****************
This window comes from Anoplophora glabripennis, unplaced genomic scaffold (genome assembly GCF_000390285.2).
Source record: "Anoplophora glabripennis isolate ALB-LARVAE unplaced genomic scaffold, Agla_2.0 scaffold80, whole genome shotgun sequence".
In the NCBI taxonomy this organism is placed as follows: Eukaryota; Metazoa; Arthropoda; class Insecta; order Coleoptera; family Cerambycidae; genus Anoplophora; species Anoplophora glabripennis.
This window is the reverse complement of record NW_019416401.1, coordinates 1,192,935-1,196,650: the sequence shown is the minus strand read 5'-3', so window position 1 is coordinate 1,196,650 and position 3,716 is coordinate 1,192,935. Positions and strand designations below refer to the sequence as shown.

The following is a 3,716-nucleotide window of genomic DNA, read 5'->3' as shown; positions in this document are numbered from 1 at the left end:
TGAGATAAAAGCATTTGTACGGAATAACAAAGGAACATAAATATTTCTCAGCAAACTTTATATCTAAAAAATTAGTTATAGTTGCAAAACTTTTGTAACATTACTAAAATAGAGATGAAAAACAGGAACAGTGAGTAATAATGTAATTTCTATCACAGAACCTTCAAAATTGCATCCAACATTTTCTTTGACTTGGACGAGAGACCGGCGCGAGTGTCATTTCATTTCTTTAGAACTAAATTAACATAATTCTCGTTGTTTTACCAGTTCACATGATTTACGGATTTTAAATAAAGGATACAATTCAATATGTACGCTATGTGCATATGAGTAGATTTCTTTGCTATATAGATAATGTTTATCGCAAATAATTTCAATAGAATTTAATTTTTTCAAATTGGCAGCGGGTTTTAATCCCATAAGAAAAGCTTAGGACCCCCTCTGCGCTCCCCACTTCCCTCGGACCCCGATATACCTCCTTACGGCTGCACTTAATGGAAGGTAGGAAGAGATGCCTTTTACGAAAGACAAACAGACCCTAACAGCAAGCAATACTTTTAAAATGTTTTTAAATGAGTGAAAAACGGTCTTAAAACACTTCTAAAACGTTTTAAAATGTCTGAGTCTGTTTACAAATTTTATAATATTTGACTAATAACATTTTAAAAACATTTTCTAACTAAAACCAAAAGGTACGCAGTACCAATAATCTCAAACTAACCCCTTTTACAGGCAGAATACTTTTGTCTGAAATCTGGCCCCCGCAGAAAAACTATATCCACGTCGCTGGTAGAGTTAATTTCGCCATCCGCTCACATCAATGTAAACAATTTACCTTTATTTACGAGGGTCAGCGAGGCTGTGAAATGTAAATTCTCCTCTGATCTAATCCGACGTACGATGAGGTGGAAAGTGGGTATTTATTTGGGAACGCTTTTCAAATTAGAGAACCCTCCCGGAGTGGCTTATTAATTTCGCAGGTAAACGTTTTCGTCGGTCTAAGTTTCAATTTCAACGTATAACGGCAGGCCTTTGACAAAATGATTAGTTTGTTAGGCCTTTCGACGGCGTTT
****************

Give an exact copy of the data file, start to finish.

This window comes from Anoplophora glabripennis, unplaced genomic scaffold (genome assembly GCF_000390285.2).
Source record: "Anoplophora glabripennis isolate ALB-LARVAE unplaced genomic scaffold, Agla_2.0 scaffold80, whole genome shotgun sequence".
In the NCBI taxonomy this organism is placed as follows: Eukaryota; Metazoa; Arthropoda; class Insecta; order Coleoptera; family Cerambycidae; genus Anoplophora; species Anoplophora glabripennis.
This window is the reverse complement of record NW_019416401.1, coordinates 1,192,935-1,196,650: the sequence shown is the minus strand read 5'-3', so window position 1 is coordinate 1,196,650 and position 3,716 is coordinate 1,192,935. Positions and strand designations below refer to the sequence as shown.

The following is a 3,716-nucleotide window of genomic DNA, read 5'->3' as shown; positions in this document are numbered from 1 at the left end:
TGAGATAAAAGCATTTGTACGGAATAACAAAGGAACATAAATATTTCTCAGCAAACTTTATATCTAAAAAATTAGTTATAGTTGCAAAACTTTTGTAACATTACTAAAATAGAGATGAAAAACAGGAACAGTGAGTAATAATGTAATTTCTATCACAGAACCTTCAAAATTGCATCCAACATTTTCTTTGACTTGGACGAGAGACCGGCGCGAGTGTCATTTCATTTCTTTAGAACTAAATTAACATAATTCTCGTTGTTTTACCAGTTCACATGATTTACGGATTTTAAATAAAGGATACAATTCAATATGTACGCTATGTGCATATGAGTAGATTTCTTTGCTATATAGATAATGTTTATCGCAAATAATTTCAATAGAATTTAATTTTTTCAAATTGGCAGCGGGTTTTAATCCCATAAGAAAAGCTTAGGACCCCCTCTGCGCTCCCCACTTCCCTCGGACCCCGATATACCTCCTTACGGCTGCACTTAATGGAAGGTAGGAAGAGATGCCTTTTACGAAAGACAAACAGACCCTAACAGCAAGCAATACTTTTAAAATGTTTTTAAATGAGTGAAAAACGGTCTTAAAACACTTCTAAAACGTTTTAAAATGTCTGAGTCTGTTTACAAATTTTATAATATTTGACTAATAACATTTTAAAAACATTTTCTAACTAAAACCAAAAGGTACGCAGTACCAATAATCTCAAACTAACCCCTTTTACAGGCAGAATACTTTTGTCTGAAATCTGGCCCCCGCAGAAAAACTATATCCACGTCGCTGGTAGAGTTAATTTCGCCATCCGCTCACATCAATGTAAACAATTTACCTTTATTTACGAGGGTCAGCGAGGCTGTGAAATGTAAATTCTCCTCTGATCTAATCCGACGTACGATGAGGTGGAAAGTGGGTATTTATTTGGGAACGCTTTTCAAATTAGAGAACCCTCCCGGAGTGGCTTATTAATTTCGCAGGTAAACGTTTTCGTCGGTCTAAGTTTCAATTTCAACGTATAACGGCAGGCCTTTGACAAAATGATTAGTTTGTTAGGCCTTTCGACGGCGTTT